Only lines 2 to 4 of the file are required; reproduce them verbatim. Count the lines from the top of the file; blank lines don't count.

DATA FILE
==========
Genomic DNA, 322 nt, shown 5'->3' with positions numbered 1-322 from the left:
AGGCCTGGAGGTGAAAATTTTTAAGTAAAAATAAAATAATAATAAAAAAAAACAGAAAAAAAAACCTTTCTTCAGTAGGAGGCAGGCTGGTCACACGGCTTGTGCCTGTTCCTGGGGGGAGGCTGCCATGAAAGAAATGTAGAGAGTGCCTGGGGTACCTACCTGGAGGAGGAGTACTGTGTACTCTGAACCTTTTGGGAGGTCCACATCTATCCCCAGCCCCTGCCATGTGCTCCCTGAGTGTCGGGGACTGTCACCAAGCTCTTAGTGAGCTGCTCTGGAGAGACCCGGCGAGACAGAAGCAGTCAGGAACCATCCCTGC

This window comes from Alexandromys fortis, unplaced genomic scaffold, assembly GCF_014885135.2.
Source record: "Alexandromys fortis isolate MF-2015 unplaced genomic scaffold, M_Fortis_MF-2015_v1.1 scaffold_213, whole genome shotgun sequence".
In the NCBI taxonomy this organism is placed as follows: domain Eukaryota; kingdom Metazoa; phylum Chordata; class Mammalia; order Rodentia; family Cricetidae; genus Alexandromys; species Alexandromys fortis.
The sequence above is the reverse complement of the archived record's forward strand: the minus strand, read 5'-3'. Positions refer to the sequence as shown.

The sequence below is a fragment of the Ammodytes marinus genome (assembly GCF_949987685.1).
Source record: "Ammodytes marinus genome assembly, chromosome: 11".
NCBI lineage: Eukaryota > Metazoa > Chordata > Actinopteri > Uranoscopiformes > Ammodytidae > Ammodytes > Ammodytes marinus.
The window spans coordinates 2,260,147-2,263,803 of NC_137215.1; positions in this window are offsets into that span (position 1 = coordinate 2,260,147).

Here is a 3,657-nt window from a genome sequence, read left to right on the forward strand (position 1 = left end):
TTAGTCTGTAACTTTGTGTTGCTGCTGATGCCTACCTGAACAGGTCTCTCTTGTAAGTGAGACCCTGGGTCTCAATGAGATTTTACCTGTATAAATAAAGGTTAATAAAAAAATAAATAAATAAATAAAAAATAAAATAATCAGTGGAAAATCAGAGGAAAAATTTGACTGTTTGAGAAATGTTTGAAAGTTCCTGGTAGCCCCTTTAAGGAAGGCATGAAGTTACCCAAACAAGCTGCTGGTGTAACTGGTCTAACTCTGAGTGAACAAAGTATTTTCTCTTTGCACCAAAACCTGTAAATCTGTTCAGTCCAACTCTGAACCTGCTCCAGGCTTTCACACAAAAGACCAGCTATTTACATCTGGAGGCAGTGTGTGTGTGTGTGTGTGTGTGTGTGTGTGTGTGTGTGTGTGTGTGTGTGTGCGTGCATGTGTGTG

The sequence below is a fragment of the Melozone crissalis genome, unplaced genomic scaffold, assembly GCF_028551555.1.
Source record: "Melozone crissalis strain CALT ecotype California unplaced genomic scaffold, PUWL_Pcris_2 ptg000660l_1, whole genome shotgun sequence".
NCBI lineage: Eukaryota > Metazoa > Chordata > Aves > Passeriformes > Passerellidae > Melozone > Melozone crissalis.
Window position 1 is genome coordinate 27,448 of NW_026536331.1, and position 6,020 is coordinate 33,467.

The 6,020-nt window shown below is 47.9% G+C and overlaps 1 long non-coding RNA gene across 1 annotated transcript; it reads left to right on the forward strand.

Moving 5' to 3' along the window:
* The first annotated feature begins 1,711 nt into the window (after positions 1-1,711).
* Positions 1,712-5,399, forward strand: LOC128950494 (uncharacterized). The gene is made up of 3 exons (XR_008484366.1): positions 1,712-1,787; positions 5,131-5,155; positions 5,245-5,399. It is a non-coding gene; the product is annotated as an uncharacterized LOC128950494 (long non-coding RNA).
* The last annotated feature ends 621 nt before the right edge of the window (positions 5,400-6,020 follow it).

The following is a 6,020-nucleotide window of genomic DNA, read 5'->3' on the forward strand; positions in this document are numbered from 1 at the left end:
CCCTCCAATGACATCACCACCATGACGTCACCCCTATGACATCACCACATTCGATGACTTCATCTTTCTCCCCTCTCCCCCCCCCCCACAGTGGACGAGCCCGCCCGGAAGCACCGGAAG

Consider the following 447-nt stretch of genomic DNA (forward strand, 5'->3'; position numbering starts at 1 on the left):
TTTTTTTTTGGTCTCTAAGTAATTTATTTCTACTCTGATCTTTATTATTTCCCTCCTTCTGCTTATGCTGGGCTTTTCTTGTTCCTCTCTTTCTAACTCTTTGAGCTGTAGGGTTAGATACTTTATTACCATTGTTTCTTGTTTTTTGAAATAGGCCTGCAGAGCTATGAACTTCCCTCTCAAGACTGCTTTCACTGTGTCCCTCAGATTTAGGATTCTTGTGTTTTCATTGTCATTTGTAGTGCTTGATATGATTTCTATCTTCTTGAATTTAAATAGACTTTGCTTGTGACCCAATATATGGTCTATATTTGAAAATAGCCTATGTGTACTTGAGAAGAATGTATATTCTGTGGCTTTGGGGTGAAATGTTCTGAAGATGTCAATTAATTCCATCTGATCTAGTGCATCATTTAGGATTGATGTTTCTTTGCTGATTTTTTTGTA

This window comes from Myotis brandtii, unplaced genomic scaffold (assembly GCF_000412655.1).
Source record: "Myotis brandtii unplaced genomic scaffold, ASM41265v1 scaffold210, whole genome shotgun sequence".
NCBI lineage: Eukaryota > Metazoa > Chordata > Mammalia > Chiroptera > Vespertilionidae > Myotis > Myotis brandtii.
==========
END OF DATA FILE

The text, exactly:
AGGCCTGGAGGTGAAAATTTTTAAGTAAAAATAAAATAATAATAAAAAAAAACAGAAAAAAAAACCTTTCTTCAGTAGGAGGCAGGCTGGTCACACGGCTTGTGCCTGTTCCTGGGGGGAGGCTGCCATGAAAGAAATGTAGAGAGTGCCTGGGGTACCTACCTGGAGGAGGAGTACTGTGTACTCTGAACCTTTTGGGAGGTCCACATCTATCCCCAGCCCCTGCCATGTGCTCCCTGAGTGTCGGGGACTGTCACCAAGCTCTTAGTGAGCTGCTCTGGAGAGACCCGGCGAGACAGAAGCAGTCAGGAACCATCCCTGC

This window comes from Alexandromys fortis, unplaced genomic scaffold, assembly GCF_014885135.2.
Source record: "Alexandromys fortis isolate MF-2015 unplaced genomic scaffold, M_Fortis_MF-2015_v1.1 scaffold_213, whole genome shotgun sequence".